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Chunking a language

A learning process called ‘chunking’ may help language learners to progress.

Chunking is the process of learning a language by lexical ‘chunks’ rather than word-by-word, for example the phrase “Hi, how are you?” is learned in its whole form rather than the individual components.

A native speaker picks up thousands of chunks like “heavy rain” or “make yourself at home” in childhood, and psycholinguistic research suggests that these phrases are stored and processed in the brain as individual units. As the University of Nottingham linguist Norbert Schmitt has explained, it is much less taxing cognitively to have a set of ready-made lexical chunks at our disposal than to have to work through all the possibilities of word selection and sequencing every time we open our mouths.

Cognitive studies of chunking have been bolstered by computer-driven analysis of usage patterns in large databases of texts called “corpora.” As linguists and lexicographers build bigger and bigger corpora (a major-league corpus now contains billions of words, thanks to readily available online texts), it becomes clearer just how “chunky” the language is, with certain words showing undeniable attractions to certain others. (Source: New York Times)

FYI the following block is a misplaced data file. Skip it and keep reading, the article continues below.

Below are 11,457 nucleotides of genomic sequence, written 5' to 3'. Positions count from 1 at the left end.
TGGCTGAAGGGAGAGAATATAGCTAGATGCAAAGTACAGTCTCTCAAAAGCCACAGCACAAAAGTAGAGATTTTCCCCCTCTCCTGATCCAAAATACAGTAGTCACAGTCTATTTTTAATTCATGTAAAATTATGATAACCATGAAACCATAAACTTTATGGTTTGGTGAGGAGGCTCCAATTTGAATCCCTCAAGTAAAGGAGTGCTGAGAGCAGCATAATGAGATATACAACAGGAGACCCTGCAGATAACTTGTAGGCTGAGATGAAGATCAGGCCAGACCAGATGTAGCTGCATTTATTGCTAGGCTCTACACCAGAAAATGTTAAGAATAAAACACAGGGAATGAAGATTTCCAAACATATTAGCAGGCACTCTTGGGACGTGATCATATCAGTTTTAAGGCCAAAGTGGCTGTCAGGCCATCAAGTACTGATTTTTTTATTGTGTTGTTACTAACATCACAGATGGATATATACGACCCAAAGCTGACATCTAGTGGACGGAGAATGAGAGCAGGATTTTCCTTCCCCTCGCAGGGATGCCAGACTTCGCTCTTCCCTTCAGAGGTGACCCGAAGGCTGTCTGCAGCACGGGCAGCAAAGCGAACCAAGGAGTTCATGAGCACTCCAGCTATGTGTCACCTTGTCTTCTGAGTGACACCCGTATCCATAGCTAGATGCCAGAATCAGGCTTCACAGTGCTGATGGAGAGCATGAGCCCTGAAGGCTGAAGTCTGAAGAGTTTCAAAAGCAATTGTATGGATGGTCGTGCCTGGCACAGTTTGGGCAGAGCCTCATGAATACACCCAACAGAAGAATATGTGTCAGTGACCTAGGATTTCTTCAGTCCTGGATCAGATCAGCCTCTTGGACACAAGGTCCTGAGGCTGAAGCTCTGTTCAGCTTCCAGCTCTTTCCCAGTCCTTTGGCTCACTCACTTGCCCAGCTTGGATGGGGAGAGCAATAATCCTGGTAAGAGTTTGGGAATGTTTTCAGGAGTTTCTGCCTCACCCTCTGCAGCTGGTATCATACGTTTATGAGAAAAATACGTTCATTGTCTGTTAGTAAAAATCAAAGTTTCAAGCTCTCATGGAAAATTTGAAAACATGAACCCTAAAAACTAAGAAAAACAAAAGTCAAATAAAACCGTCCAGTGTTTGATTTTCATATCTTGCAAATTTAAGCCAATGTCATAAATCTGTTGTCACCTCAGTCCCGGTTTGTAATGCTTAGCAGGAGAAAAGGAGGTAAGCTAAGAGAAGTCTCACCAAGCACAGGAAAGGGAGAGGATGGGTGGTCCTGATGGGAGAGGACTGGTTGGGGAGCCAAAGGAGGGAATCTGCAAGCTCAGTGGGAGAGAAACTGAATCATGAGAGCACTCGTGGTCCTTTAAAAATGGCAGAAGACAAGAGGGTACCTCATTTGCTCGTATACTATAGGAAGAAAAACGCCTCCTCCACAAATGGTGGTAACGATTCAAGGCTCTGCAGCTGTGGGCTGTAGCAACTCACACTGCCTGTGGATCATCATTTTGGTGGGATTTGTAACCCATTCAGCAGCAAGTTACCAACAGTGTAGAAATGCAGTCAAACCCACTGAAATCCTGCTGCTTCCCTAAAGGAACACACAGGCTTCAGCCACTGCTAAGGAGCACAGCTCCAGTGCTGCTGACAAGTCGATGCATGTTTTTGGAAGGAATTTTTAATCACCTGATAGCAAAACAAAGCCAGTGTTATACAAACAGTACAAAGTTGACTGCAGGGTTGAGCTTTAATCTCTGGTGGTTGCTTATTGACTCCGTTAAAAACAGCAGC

The process has already been applied to teaching languages, with a 1993 book by Michael Lewis setting out a programme of action. This has been followed by more recent works such as “From Corpus to Classroom: Language Use and Language Teaching” and “Teaching Chunks of Language: From Noticing to Remembering”.

Whilst some teachers are in favour, saying that the process leads to a ‘nativelike’ fluency, the method has it’s critics. Michael Swan, a British writer on language pedagogy says it’s:

unrealistic to expect that teaching chunks will produce nativelike proficiency in language learners. “Native English speakers have tens or hundreds of thousands — estimates vary — of these formulae at their command,” he says. “A student could learn 10 a day for years and still not approach native-speaker competence.”

Chunking may be the latest theory for learning a language, but Swan also warns against ignoring other aspects including focussing on vocabulary, grammar and pronunciation. It seems to be well-rounded in the language, all these aspects need to be incorporated.